The Savannah Disputation
Also see Bill's review of Sammy
The action takes place in the Savannah, Georgia, home of Mary and Margaret, two sisters who consider themselves to be devout Catholics. Mary is a fixture at mass, but she sits by herself, openly resenting those who sit around her, and then claims that the only friend she has in the parish is Father Murphy, one of the priests. Margaret is meeker and easily taken in, but she seems not to attend mass quite so often, perhaps not at all. Their house is filled with religious statuary and icons (and lots of other thingsthe sisters seem to be incapable of throwing anything away), and Father Murphy is in the habit of having dinner with them each Thursday evening.
Into the sisters' lives comes Melissa, an attractive young woman offering religious tracts. Taking her for a member of the Jehovah's Witnesses, Mary shoos her away. But, Melissa returns when only Margaret is at home, and Margaret lets her in. Melissa and Margaret talk about Catholic faith and dogma, and Margaret becomes confused about her faith as a result of Melissa's claims. It seems that Melissa is not a Jehovah's Witness after all but rather a member of an evangelical church that believes that Catholics are not Christian and need to be converted.
Mary is infuriated that Margaret has allowed herself to be led into doubt, but she is unable to convince Margaret to ignore Melissa's claims. So, Mary plots to have Melissa visit next on the same day that Father Murphy is coming to dinner. When Melissa arrives only to find that she has both Mary and Father Murphy to contend with, both she and Father Murphy are unhappy about having been led into a confrontation that neither had sought.
Eventually, however, Mr. Smith gives both sides a chance to explain their claims, to verify which are correct and which are in dispute, and to consider for themselves the implications of the religious teachings to which each side is attached. Out of this process comes some surprisingly honest revelations.
Mr. Smith's play isn't perfect by any means. In particular, it has a tendency to introduce plot points and then leave them hanging or unresolved. But the play's characters are refreshingly real and not mere representations of their points of view. The psychological basis of their revelations to each other seems exceptionally secure.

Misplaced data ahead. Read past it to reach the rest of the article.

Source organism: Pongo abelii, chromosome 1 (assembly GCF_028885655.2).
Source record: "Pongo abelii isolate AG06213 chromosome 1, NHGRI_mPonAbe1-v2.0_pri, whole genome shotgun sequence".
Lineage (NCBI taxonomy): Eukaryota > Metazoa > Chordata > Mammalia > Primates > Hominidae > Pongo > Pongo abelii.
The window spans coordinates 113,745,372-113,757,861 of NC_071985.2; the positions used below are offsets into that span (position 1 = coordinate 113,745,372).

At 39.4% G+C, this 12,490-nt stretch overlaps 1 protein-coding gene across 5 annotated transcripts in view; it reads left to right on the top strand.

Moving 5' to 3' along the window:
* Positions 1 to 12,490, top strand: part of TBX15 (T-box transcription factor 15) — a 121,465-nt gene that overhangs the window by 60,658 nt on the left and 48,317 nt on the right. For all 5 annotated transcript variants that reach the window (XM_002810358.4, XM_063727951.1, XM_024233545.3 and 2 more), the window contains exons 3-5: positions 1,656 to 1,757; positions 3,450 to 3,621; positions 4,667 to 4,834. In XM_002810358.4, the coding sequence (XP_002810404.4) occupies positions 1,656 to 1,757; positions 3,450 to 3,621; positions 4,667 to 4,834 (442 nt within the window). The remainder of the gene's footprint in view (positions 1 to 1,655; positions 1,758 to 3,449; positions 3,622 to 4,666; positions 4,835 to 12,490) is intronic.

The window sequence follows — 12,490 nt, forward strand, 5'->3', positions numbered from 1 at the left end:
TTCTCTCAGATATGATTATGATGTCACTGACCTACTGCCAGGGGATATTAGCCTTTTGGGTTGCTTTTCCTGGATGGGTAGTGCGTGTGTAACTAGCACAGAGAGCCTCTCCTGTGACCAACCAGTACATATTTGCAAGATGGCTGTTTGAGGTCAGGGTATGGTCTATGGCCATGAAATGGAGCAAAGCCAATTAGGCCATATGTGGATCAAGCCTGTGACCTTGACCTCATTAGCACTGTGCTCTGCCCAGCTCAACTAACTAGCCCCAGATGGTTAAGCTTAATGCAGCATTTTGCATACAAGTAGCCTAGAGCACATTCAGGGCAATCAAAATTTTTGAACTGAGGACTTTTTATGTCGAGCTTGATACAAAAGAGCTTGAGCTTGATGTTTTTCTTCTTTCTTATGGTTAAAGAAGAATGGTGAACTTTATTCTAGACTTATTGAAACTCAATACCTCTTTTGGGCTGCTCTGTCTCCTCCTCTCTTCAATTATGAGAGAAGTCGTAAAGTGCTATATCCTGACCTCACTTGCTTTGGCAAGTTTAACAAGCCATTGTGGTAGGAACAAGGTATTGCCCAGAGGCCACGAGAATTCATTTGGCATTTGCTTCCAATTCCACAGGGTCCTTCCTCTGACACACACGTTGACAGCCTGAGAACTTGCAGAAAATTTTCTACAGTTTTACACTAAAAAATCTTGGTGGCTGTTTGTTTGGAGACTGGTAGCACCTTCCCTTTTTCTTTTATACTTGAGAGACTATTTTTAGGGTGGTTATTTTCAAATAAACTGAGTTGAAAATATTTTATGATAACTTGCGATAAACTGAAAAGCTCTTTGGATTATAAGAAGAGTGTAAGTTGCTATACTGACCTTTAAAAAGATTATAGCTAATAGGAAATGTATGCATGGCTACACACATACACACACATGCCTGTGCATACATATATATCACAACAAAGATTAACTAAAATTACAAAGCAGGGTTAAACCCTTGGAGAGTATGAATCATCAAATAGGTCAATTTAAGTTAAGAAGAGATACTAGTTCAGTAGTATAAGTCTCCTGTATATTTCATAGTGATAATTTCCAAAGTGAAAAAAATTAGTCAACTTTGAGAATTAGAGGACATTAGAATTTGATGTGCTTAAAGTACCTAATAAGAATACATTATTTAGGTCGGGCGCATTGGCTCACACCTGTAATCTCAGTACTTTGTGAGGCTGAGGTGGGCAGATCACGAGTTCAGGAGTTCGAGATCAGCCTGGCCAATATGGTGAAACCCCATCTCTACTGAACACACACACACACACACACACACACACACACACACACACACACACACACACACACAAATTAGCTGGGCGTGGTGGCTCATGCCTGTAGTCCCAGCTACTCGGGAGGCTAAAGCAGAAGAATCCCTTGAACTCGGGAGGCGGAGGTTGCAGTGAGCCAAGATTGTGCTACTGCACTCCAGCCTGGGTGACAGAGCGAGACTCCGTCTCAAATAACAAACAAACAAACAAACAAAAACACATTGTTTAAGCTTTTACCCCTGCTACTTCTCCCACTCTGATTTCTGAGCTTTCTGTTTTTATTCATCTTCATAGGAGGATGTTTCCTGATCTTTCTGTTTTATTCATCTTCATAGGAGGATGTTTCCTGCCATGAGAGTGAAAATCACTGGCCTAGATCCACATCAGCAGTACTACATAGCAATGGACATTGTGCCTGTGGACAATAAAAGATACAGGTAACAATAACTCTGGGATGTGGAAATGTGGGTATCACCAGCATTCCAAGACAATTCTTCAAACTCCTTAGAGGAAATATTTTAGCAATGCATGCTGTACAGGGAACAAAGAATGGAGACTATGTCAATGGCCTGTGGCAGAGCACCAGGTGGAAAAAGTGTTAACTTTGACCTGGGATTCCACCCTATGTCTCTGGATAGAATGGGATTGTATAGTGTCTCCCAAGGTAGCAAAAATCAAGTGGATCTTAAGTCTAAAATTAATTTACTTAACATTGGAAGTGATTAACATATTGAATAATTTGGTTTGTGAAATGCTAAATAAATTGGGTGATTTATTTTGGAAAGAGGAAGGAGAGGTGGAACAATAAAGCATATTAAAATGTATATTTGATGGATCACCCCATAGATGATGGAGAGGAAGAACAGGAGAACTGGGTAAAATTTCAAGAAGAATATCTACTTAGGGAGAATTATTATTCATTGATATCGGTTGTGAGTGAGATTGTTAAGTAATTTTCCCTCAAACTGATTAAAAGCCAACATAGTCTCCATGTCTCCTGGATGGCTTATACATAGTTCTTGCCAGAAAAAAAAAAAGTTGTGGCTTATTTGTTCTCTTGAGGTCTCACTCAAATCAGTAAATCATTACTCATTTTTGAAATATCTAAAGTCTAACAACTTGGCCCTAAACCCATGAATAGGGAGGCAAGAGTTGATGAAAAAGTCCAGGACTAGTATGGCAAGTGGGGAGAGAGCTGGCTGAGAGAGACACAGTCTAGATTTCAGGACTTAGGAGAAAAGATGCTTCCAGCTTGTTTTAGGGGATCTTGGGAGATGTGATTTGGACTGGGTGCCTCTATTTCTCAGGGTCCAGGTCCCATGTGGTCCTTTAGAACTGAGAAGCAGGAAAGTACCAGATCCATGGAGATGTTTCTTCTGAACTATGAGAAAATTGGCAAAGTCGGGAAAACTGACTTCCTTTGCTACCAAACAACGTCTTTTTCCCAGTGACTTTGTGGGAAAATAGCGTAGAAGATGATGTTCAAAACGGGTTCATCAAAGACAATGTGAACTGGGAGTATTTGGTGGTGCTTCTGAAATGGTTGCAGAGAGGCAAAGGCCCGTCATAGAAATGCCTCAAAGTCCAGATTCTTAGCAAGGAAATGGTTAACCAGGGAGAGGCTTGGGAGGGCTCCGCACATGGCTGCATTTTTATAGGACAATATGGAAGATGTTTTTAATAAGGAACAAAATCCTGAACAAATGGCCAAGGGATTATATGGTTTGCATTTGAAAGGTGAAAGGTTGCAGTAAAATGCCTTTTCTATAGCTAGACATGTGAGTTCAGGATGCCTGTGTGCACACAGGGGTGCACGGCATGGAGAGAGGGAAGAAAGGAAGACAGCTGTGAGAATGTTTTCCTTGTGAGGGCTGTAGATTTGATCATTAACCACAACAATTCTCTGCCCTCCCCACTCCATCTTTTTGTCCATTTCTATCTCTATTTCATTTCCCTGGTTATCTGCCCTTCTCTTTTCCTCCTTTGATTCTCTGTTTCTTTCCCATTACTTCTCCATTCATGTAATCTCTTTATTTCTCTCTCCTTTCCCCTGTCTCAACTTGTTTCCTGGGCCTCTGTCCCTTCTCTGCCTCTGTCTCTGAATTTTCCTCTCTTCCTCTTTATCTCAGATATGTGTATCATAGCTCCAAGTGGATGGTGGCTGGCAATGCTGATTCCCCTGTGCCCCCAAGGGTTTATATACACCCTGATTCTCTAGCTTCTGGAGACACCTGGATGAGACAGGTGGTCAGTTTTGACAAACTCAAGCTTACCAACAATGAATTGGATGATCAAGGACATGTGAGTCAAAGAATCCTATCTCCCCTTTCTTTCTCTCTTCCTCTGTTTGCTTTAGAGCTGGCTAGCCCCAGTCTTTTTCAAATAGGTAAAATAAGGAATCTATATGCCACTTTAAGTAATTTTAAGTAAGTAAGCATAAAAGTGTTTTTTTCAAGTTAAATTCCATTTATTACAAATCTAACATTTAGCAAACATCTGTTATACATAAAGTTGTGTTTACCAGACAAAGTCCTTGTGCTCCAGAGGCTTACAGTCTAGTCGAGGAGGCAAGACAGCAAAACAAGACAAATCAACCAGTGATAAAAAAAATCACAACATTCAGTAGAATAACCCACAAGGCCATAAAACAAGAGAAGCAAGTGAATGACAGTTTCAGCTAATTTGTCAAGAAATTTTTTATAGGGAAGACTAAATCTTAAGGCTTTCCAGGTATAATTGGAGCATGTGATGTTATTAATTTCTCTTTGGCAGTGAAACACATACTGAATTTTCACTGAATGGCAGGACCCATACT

Did I mention that the play is very funny without disrespecting either side's religious beliefs?
Director Kim Rubinstein's production captures both the humor and the humanity of the text. Deb O's scenic design shows the clutter of the sisters' home (and lives) without impeding sightlines in the Old Globe's temporary arena space. Judith Dolan's costumes are character studies in themselves. Alan Burrett provides a subtly effective lighting design, and Paul Peterson's sound design ranges from hit-you-over-the-head music to doorbells and answering machine messages that sound just right.
The role of Mary is the lynchpin in the cast, and though the part was not written for Nancy Robinette, it seems as though it had been in her hands. Though little known to San Diego audiences, Ms. Robinette is a stalwart of the Washington, DC, theatre scene. She's in her element here, and her textual acuity and comic timing are masterful. She gives, in short, a perfectly realized performance.
Mikel Sarah Lambert stepped in during rehearsals to replace the indisposed Robin Pearson Rose. On opening night she seemed a bit tentative at the beginning of the show, and Ms. Robinette appeared to be pulling her on. But Ms. Lambert's character gained confidence and depth as the play progressed and her portrayal was strong when strength was most needed.
As Melissa, Kimberly Parker Green effectively portrays the fervor and commitment of her character while side-stepping the stereotype of the smiling but essentially insincere evangelical that is so often presented. Ms. Green's character spends a good deal of the play listening to others, but her listening is often eloquent.
James Sutorius has to navigate Father Murphy's conflicted feelings of anger for being dragged into this debate, his concern for the beliefs (or lack of same) of his parishioners, and his own doubts about Catholic dogma. Mr. Sutorius' performance seems too detached when these conflicts first began to present themselves, but connects once the characters' revelations began to emerge.
The Old Globe's production of The Savannah Disputation is one that will be enjoyed by religious and non-religious alike and is likely give those who are exposed to religious debates plenty to think about as they consider their own spiritual condition.
The Savannah Disputation, September 26 – November 1 at the Old Globe Arena Stage at the James S. Copley Auditorium, San Diego Museum of Art (in Balboa Park, adjacent to the Old Globe campus). Tickets ($29-$62) are available by calling (619) 23-GLOBE, or online at The Old Globe's website.
The Old Globe presents The Savannah Disputation by Evan Smith. Directed by Kim Rubinstein with scenic design by Deb O, costume design by Judith Dolan, lighting design by Alan Burrett, and sound design by Paul Peterson. Anjee Nero is the stage manager. With Nancy Robinette, Mike Sarah Lambert, James Sutorius, and Kimberly Parker Green.